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Data sharing and use of ICTs in agriculture: Working with small farmer groups in Colombia

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By: Fanny Howland

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Data sharing and use of ICTs in agriculture: Working with small farmer groups in Colombia

  1. 1. KM team- Fanny Howland Data sharing and use of ICTs in agriculture: Working with small farmer groups in Colombia
  2. 2. Introduction- Sharing Experience for Site Specific Agriculture (AESCE) Context of AESCE project (2010-2013): •Partner: Asohofrucol •Desired research outcome: • Close productivity gaps between fruit farmers with similar social and environmental conditions … • … through establishing an information sharing system, with emphasis on farmers sharing experiences... • … which will assist growers in decision making (what, when and how to plant). •3 Principles: 3. Modern ICTs facilitate information exchange and dialogue. 1. Culture of measurement: “what you don’t measure you cannot manage” 2. Collective knowledge is more powerful than individual
  3. 3. Why and How the project applied ICTs? Objectives of our research: •What knowledge, attitudes and skills are a pre-condition for Colombian fruit farmers to participate in the use of ICTs as a means of sharing data and experiences with other farmers? •What is the reality of their data management practices and what are the conditions for effective data management? •What conditions are needed to enable farmers’ active participation in an information system? Process design: •Use of Theory of Change (ToC) as a planning tool; •Three cycles of workshops focused on a decision-making situation/phase: (1) individual decision-making; (2) collective decision-making, with the community present; (3) collective decision-making via virtual communication; •Use of FFS and participatory methodologies.
  4. 4. Critical assumptions • Farmers record data: farmers understand the need and benefits of routinely recording details of their management practices and yield. Obstacles • Farmers do not regularly keep farm records. There is no culture of precise measurement as a management tool. • Farmers can use ICTs to share information and access information online, using computers with access to Internet: ICTs have reached the field through different governmental programs. Communities are trained and rely on centers near their residences. • Farmers have no means to share information other than through oral, anecdotal transmission. • Still poor access to ICT infrastructure in some rural areas; • the shortage of skills in the use of ICTs constitutes an obstacle to knowledge creation and sharing
  5. 5. Results •Farmers like working in groups and take advantage of synergies and complementary skills. •Farmers, overall, were positive towards information sharing within both their own immediate circles and on a broader scale. •Farmers rapidly grasp the advantages of regular record keeping and the advantages of sharing information, including that obtained from a wider circle than the FFS environment. Critical assumptions •Farmers are willing to share experiences: on identifying the benefits of sharing information, farmers will share their farm data with other farmers, researchers other agencies that support them. • Farmers can improve their decision-making if they have access to site-specific information: information generated by the study can help fruit growers improve their decision-making and, as a result, help close production gaps. • Farmers rapidly grasp and understand technical information presented in a simplified format when accompanied by facilitators.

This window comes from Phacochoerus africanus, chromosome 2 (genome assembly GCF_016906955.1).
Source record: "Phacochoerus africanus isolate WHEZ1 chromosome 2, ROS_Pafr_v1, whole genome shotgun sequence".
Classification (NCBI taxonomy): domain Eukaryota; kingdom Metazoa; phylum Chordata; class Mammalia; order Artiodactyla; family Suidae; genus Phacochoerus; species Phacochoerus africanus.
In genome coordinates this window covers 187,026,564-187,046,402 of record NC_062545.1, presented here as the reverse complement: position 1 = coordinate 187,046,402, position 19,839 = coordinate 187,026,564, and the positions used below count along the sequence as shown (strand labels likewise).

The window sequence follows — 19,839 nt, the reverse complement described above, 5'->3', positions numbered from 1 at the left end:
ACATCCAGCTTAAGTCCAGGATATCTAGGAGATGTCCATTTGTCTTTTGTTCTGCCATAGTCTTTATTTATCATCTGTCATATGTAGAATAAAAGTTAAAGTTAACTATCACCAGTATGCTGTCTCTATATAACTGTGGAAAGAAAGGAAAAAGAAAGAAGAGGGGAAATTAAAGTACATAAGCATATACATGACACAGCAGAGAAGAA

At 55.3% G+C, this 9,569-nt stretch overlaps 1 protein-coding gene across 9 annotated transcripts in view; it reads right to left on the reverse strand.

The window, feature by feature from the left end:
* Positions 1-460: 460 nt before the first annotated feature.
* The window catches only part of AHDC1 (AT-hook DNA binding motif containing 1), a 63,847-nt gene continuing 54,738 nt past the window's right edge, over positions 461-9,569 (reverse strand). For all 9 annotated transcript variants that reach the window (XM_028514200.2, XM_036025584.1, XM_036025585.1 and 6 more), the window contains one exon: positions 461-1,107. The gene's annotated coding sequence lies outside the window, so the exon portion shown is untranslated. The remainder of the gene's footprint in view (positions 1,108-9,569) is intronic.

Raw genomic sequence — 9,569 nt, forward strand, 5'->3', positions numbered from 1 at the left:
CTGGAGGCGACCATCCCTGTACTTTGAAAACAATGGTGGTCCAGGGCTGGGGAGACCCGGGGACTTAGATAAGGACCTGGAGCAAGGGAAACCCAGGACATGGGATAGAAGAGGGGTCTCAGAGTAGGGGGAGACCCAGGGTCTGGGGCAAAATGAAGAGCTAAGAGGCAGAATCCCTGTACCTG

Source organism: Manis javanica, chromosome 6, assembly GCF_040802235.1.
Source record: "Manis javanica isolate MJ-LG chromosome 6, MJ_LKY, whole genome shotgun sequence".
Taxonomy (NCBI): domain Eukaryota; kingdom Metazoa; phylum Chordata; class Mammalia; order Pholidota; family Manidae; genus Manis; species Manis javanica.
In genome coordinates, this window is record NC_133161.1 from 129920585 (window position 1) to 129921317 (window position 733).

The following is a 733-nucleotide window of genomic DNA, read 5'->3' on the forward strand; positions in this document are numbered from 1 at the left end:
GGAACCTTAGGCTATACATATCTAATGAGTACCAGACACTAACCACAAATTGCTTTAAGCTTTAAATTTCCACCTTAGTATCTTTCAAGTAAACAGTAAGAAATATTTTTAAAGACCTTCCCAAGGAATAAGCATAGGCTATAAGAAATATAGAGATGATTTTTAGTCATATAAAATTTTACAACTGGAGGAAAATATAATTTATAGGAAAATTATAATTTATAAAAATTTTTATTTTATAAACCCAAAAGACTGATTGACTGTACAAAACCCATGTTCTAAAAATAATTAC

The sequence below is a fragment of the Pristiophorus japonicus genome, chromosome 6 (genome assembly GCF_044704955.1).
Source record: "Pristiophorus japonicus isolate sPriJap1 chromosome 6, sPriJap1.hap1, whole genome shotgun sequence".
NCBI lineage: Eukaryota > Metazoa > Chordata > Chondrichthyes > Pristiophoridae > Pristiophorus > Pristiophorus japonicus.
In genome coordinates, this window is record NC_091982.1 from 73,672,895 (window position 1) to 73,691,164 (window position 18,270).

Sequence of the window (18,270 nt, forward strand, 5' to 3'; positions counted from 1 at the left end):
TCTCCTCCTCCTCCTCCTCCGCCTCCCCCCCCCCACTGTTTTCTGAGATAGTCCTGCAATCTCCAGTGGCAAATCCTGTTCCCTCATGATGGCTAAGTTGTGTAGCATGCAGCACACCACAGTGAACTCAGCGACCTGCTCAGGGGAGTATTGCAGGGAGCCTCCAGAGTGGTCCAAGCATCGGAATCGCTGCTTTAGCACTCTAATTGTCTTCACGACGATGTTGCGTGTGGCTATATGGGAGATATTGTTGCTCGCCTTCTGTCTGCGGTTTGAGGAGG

6. 6. Lessons learnt • In project developing new technology involving data collection and use of ICTs, researchers need to adjust their methods and tools to the context and knowledge, attitudes, skills, and practices of their various immediate users. Researchers also need to generate spaces for feedback with their users. • Farmers will keep records if they have simple, attractive tools which they have helped design. Currently these tools should be filled in by hand, rather than through digital media. There is a role for education of farmers in fostering a culture of measurement. • Farmers currently have poor access to internet and are not comfortable using ICTs, however, the younger generations and the women on the farms are more adept at using ICTs. To facilitate farmers’ adoption of technologies that include access to ICTs, their families, especially those with youths and children, should be included. • Training in ICTs and infrastructure development in rural areas constitute key elements for farmers to share information and use it to better manage their farms. • In spite of the lack of computer skills, the farmers, accustomed to oral and visual communication rather than reading and writing, found videos and tablet computers useful tools.
  7. 7. Recommendations for further research • Involve proactively women and youth in ICTs research project for development. • Design processes to involve smallholder farmer in the use of ICTs, example Knowledge brokers.

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